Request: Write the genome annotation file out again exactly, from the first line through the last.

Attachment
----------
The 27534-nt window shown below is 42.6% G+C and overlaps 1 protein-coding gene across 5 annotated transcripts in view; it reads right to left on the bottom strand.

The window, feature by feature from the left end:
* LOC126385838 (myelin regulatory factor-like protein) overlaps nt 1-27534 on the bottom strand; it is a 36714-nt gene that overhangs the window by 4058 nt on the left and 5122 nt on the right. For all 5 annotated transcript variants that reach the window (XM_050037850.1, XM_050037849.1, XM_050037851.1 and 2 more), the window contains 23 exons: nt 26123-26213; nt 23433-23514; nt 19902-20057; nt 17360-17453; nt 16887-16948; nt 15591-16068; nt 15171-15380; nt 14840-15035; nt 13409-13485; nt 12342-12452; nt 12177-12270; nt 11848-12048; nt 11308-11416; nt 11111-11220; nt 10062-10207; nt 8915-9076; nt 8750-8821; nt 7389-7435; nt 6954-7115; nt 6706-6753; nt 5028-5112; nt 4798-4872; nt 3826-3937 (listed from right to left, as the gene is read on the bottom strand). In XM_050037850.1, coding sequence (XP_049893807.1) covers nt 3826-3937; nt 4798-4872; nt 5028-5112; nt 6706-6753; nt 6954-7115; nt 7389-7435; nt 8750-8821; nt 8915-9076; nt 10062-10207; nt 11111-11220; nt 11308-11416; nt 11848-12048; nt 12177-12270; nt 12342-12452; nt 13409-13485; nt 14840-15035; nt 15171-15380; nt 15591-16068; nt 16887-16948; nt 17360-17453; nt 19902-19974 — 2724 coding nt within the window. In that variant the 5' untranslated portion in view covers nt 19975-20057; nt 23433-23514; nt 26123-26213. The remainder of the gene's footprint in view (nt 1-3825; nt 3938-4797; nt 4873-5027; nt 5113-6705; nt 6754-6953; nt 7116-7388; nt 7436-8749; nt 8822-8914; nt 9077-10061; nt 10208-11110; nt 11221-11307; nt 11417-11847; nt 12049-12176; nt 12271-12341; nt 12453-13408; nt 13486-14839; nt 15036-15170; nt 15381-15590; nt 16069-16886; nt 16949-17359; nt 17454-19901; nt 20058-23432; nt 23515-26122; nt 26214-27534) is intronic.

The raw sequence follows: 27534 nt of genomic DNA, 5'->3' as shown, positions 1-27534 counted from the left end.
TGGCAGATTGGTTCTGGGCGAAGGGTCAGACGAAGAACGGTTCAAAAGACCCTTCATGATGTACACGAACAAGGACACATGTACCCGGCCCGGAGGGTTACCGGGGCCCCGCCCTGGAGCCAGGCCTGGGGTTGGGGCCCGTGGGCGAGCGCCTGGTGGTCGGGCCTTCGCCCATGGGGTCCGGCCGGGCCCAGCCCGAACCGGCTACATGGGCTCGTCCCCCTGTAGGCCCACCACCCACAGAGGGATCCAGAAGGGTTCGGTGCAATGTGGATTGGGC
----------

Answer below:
The 27534-nt window shown below is 42.6% G+C and overlaps 1 protein-coding gene across 5 annotated transcripts in view; it reads right to left on the bottom strand.

The window, feature by feature from the left end:
* LOC126385838 (myelin regulatory factor-like protein) overlaps nt 1-27534 on the bottom strand; it is a 36714-nt gene that overhangs the window by 4058 nt on the left and 5122 nt on the right. For all 5 annotated transcript variants that reach the window (XM_050037850.1, XM_050037849.1, XM_050037851.1 and 2 more), the window contains 23 exons: nt 26123-26213; nt 23433-23514; nt 19902-20057; nt 17360-17453; nt 16887-16948; nt 15591-16068; nt 15171-15380; nt 14840-15035; nt 13409-13485; nt 12342-12452; nt 12177-12270; nt 11848-12048; nt 11308-11416; nt 11111-11220; nt 10062-10207; nt 8915-9076; nt 8750-8821; nt 7389-7435; nt 6954-7115; nt 6706-6753; nt 5028-5112; nt 4798-4872; nt 3826-3937 (listed from right to left, as the gene is read on the bottom strand). In XM_050037850.1, coding sequence (XP_049893807.1) covers nt 3826-3937; nt 4798-4872; nt 5028-5112; nt 6706-6753; nt 6954-7115; nt 7389-7435; nt 8750-8821; nt 8915-9076; nt 10062-10207; nt 11111-11220; nt 11308-11416; nt 11848-12048; nt 12177-12270; nt 12342-12452; nt 13409-13485; nt 14840-15035; nt 15171-15380; nt 15591-16068; nt 16887-16948; nt 17360-17453; nt 19902-19974 — 2724 coding nt within the window. In that variant the 5' untranslated portion in view covers nt 19975-20057; nt 23433-23514; nt 26123-26213. The remainder of the gene's footprint in view (nt 1-3825; nt 3938-4797; nt 4873-5027; nt 5113-6705; nt 6754-6953; nt 7116-7388; nt 7436-8749; nt 8822-8914; nt 9077-10061; nt 10208-11110; nt 11221-11307; nt 11417-11847; nt 12049-12176; nt 12271-12341; nt 12453-13408; nt 13486-14839; nt 15036-15170; nt 15381-15590; nt 16069-16886; nt 16949-17359; nt 17454-19901; nt 20058-23432; nt 23515-26122; nt 26214-27534) is intronic.

The raw sequence follows: 27534 nt of genomic DNA, 5'->3' as shown, positions 1-27534 counted from the left end.
TGGCAGATTGGTTCTGGGCGAAGGGTCAGACGAAGAACGGTTCAAAAGACCCTTCATGATGTACACGAACAAGGACACATGTACCCGGCCCGGAGGGTTACCGGGGCCCCGCCCTGGAGCCAGGCCTGGGGTTGGGGCCCGTGGGCGAGCGCCTGGTGGTCGGGCCTTCGCCCATGGGGTCCGGCCGGGCCCAGCCCGAACCGGCTACATGGGCTCGTCCCCCTGTAGGCCCACCACCCACAGAGGGATCCAGAAGGGTTCGGTGCAATGTGGATTGGGC